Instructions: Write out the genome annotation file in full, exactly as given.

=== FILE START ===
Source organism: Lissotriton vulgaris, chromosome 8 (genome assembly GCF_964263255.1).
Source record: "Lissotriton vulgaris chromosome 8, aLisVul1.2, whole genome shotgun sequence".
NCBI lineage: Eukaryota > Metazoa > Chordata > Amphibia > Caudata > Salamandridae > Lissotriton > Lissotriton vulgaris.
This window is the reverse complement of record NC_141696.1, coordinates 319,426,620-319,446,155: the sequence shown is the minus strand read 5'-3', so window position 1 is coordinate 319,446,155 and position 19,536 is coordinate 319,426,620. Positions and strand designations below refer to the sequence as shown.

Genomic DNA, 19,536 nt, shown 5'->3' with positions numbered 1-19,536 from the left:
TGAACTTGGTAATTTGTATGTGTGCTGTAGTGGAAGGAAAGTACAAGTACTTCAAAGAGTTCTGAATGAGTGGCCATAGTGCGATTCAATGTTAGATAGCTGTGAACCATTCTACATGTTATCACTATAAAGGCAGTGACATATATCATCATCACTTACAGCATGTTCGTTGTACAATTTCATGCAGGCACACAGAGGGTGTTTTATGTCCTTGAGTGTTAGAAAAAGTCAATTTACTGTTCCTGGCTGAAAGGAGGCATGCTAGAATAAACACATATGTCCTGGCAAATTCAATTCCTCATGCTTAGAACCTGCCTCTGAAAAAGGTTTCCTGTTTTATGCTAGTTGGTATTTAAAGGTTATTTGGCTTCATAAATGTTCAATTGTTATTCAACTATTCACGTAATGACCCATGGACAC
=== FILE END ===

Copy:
Source organism: Lissotriton vulgaris, chromosome 8 (genome assembly GCF_964263255.1).
Source record: "Lissotriton vulgaris chromosome 8, aLisVul1.2, whole genome shotgun sequence".
NCBI lineage: Eukaryota > Metazoa > Chordata > Amphibia > Caudata > Salamandridae > Lissotriton > Lissotriton vulgaris.
This window is the reverse complement of record NC_141696.1, coordinates 319,426,620-319,446,155: the sequence shown is the minus strand read 5'-3', so window position 1 is coordinate 319,446,155 and position 19,536 is coordinate 319,426,620. Positions and strand designations below refer to the sequence as shown.

Genomic DNA, 19,536 nt, shown 5'->3' with positions numbered 1-19,536 from the left:
TGAACTTGGTAATTTGTATGTGTGCTGTAGTGGAAGGAAAGTACAAGTACTTCAAAGAGTTCTGAATGAGTGGCCATAGTGCGATTCAATGTTAGATAGCTGTGAACCATTCTACATGTTATCACTATAAAGGCAGTGACATATATCATCATCACTTACAGCATGTTCGTTGTACAATTTCATGCAGGCACACAGAGGGTGTTTTATGTCCTTGAGTGTTAGAAAAAGTCAATTTACTGTTCCTGGCTGAAAGGAGGCATGCTAGAATAAACACATATGTCCTGGCAAATTCAATTCCTCATGCTTAGAACCTGCCTCTGAAAAAGGTTTCCTGTTTTATGCTAGTTGGTATTTAAAGGTTATTTGGCTTCATAAATGTTCAATTGTTATTCAACTATTCACGTAATGACCCATGGACAC